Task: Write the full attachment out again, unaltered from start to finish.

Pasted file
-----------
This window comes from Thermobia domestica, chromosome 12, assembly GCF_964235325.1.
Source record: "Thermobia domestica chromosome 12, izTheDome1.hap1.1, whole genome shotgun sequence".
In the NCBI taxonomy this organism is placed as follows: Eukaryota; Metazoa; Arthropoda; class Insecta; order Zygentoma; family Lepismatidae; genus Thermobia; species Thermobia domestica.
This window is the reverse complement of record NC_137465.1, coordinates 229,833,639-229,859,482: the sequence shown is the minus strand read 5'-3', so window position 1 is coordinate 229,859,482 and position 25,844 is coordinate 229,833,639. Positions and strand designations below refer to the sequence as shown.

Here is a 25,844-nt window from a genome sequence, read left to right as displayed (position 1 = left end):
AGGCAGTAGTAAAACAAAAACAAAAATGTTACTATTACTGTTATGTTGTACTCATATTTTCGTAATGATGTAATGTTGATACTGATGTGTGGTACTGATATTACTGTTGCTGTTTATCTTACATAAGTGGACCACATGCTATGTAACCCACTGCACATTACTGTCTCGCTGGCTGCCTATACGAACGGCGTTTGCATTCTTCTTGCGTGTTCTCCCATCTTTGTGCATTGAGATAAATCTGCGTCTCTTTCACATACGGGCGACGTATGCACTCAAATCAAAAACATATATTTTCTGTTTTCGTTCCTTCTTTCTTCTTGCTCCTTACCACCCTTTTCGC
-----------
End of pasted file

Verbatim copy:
This window comes from Thermobia domestica, chromosome 12, assembly GCF_964235325.1.
Source record: "Thermobia domestica chromosome 12, izTheDome1.hap1.1, whole genome shotgun sequence".
In the NCBI taxonomy this organism is placed as follows: Eukaryota; Metazoa; Arthropoda; class Insecta; order Zygentoma; family Lepismatidae; genus Thermobia; species Thermobia domestica.
This window is the reverse complement of record NC_137465.1, coordinates 229,833,639-229,859,482: the sequence shown is the minus strand read 5'-3', so window position 1 is coordinate 229,859,482 and position 25,844 is coordinate 229,833,639. Positions and strand designations below refer to the sequence as shown.

Here is a 25,844-nt window from a genome sequence, read left to right as displayed (position 1 = left end):
AGGCAGTAGTAAAACAAAAACAAAAATGTTACTATTACTGTTATGTTGTACTCATATTTTCGTAATGATGTAATGTTGATACTGATGTGTGGTACTGATATTACTGTTGCTGTTTATCTTACATAAGTGGACCACATGCTATGTAACCCACTGCACATTACTGTCTCGCTGGCTGCCTATACGAACGGCGTTTGCATTCTTCTTGCGTGTTCTCCCATCTTTGTGCATTGAGATAAATCTGCGTCTCTTTCACATACGGGCGACGTATGCACTCAAATCAAAAACATATATTTTCTGTTTTCGTTCCTTCTTTCTTCTTGCTCCTTACCACCCTTTTCGC